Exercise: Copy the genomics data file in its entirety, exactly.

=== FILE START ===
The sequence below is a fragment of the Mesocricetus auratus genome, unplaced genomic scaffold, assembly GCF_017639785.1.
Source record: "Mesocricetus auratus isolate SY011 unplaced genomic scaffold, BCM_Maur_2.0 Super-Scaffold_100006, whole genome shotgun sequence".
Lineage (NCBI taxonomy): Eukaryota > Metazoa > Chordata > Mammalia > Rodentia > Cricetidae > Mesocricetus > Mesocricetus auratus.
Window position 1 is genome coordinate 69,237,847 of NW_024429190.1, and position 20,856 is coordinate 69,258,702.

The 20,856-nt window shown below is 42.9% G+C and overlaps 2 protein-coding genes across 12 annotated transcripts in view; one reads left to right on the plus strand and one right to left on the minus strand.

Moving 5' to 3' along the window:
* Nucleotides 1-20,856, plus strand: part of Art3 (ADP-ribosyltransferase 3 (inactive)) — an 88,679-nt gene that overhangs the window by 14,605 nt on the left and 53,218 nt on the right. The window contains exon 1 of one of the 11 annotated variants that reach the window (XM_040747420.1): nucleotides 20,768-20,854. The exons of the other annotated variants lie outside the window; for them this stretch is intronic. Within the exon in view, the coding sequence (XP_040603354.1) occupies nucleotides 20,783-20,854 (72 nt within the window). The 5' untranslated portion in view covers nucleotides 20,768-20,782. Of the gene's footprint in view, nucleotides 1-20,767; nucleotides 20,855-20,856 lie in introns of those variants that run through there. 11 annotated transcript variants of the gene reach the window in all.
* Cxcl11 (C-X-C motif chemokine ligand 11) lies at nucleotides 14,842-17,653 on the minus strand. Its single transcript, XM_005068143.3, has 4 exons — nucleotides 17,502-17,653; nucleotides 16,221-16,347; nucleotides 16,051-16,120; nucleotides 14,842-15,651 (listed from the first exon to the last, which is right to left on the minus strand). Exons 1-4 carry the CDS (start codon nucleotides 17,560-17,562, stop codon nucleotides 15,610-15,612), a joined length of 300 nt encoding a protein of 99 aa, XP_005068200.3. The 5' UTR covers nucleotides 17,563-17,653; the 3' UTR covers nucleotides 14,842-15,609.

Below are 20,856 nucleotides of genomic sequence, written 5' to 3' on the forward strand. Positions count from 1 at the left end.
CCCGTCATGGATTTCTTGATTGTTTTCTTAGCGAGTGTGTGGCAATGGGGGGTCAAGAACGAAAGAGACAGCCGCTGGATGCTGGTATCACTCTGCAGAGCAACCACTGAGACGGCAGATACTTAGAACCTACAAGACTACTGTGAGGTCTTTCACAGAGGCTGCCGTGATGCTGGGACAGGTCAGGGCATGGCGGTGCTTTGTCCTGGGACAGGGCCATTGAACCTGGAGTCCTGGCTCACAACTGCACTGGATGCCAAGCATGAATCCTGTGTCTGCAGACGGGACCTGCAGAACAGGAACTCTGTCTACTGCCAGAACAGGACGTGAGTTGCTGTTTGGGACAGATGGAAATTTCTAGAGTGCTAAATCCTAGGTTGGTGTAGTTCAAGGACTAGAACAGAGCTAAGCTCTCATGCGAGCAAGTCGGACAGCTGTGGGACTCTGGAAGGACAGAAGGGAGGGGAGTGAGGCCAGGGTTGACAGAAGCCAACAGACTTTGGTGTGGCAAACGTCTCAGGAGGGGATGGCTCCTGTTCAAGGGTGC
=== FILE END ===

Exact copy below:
The sequence below is a fragment of the Mesocricetus auratus genome, unplaced genomic scaffold, assembly GCF_017639785.1.
Source record: "Mesocricetus auratus isolate SY011 unplaced genomic scaffold, BCM_Maur_2.0 Super-Scaffold_100006, whole genome shotgun sequence".
Lineage (NCBI taxonomy): Eukaryota > Metazoa > Chordata > Mammalia > Rodentia > Cricetidae > Mesocricetus > Mesocricetus auratus.
Window position 1 is genome coordinate 69,237,847 of NW_024429190.1, and position 20,856 is coordinate 69,258,702.

The 20,856-nt window shown below is 42.9% G+C and overlaps 2 protein-coding genes across 12 annotated transcripts in view; one reads left to right on the plus strand and one right to left on the minus strand.

Moving 5' to 3' along the window:
* Nucleotides 1-20,856, plus strand: part of Art3 (ADP-ribosyltransferase 3 (inactive)) — an 88,679-nt gene that overhangs the window by 14,605 nt on the left and 53,218 nt on the right. The window contains exon 1 of one of the 11 annotated variants that reach the window (XM_040747420.1): nucleotides 20,768-20,854. The exons of the other annotated variants lie outside the window; for them this stretch is intronic. Within the exon in view, the coding sequence (XP_040603354.1) occupies nucleotides 20,783-20,854 (72 nt within the window). The 5' untranslated portion in view covers nucleotides 20,768-20,782. Of the gene's footprint in view, nucleotides 1-20,767; nucleotides 20,855-20,856 lie in introns of those variants that run through there. 11 annotated transcript variants of the gene reach the window in all.
* Cxcl11 (C-X-C motif chemokine ligand 11) lies at nucleotides 14,842-17,653 on the minus strand. Its single transcript, XM_005068143.3, has 4 exons — nucleotides 17,502-17,653; nucleotides 16,221-16,347; nucleotides 16,051-16,120; nucleotides 14,842-15,651 (listed from the first exon to the last, which is right to left on the minus strand). Exons 1-4 carry the CDS (start codon nucleotides 17,560-17,562, stop codon nucleotides 15,610-15,612), a joined length of 300 nt encoding a protein of 99 aa, XP_005068200.3. The 5' UTR covers nucleotides 17,563-17,653; the 3' UTR covers nucleotides 14,842-15,609.

Below are 20,856 nucleotides of genomic sequence, written 5' to 3' on the forward strand. Positions count from 1 at the left end.
CCCGTCATGGATTTCTTGATTGTTTTCTTAGCGAGTGTGTGGCAATGGGGGGTCAAGAACGAAAGAGACAGCCGCTGGATGCTGGTATCACTCTGCAGAGCAACCACTGAGACGGCAGATACTTAGAACCTACAAGACTACTGTGAGGTCTTTCACAGAGGCTGCCGTGATGCTGGGACAGGTCAGGGCATGGCGGTGCTTTGTCCTGGGACAGGGCCATTGAACCTGGAGTCCTGGCTCACAACTGCACTGGATGCCAAGCATGAATCCTGTGTCTGCAGACGGGACCTGCAGAACAGGAACTCTGTCTACTGCCAGAACAGGACGTGAGTTGCTGTTTGGGACAGATGGAAATTTCTAGAGTGCTAAATCCTAGGTTGGTGTAGTTCAAGGACTAGAACAGAGCTAAGCTCTCATGCGAGCAAGTCGGACAGCTGTGGGACTCTGGAAGGACAGAAGGGAGGGGAGTGAGGCCAGGGTTGACAGAAGCCAACAGACTTTGGTGTGGCAAACGTCTCAGGAGGGGATGGCTCCTGTTCAAGGGTGC